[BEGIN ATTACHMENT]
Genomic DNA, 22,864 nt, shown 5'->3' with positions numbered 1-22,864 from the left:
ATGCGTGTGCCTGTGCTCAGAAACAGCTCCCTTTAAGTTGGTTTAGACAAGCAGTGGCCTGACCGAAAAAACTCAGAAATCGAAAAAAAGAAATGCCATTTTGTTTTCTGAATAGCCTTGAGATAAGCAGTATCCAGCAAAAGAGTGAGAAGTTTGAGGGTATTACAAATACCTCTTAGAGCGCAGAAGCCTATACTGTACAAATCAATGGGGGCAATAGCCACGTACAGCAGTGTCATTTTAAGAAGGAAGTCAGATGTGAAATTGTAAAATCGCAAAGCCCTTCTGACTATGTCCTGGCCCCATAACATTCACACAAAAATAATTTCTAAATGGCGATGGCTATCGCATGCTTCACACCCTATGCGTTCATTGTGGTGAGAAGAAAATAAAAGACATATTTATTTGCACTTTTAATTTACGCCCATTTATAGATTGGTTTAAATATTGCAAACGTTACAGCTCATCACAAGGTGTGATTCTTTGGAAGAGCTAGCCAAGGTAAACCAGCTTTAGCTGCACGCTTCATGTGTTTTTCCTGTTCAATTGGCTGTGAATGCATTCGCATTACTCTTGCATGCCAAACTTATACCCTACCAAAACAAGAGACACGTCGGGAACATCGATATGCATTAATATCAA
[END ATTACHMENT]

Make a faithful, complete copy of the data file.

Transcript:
Genomic DNA, 22,864 nt, shown 5'->3' with positions numbered 1-22,864 from the left:
ATGCGTGTGCCTGTGCTCAGAAACAGCTCCCTTTAAGTTGGTTTAGACAAGCAGTGGCCTGACCGAAAAAACTCAGAAATCGAAAAAAAGAAATGCCATTTTGTTTTCTGAATAGCCTTGAGATAAGCAGTATCCAGCAAAAGAGTGAGAAGTTTGAGGGTATTACAAATACCTCTTAGAGCGCAGAAGCCTATACTGTACAAATCAATGGGGGCAATAGCCACGTACAGCAGTGTCATTTTAAGAAGGAAGTCAGATGTGAAATTGTAAAATCGCAAAGCCCTTCTGACTATGTCCTGGCCCCATAACATTCACACAAAAATAATTTCTAAATGGCGATGGCTATCGCATGCTTCACACCCTATGCGTTCATTGTGGTGAGAAGAAAATAAAAGACATATTTATTTGCACTTTTAATTTACGCCCATTTATAGATTGGTTTAAATATTGCAAACGTTACAGCTCATCACAAGGTGTGATTCTTTGGAAGAGCTAGCCAAGGTAAACCAGCTTTAGCTGCACGCTTCATGTGTTTTTCCTGTTCAATTGGCTGTGAATGCATTCGCATTACTCTTGCATGCCAAACTTATACCCTACCAAAACAAGAGACACGTCGGGAACATCGATATGCATTAATATCAA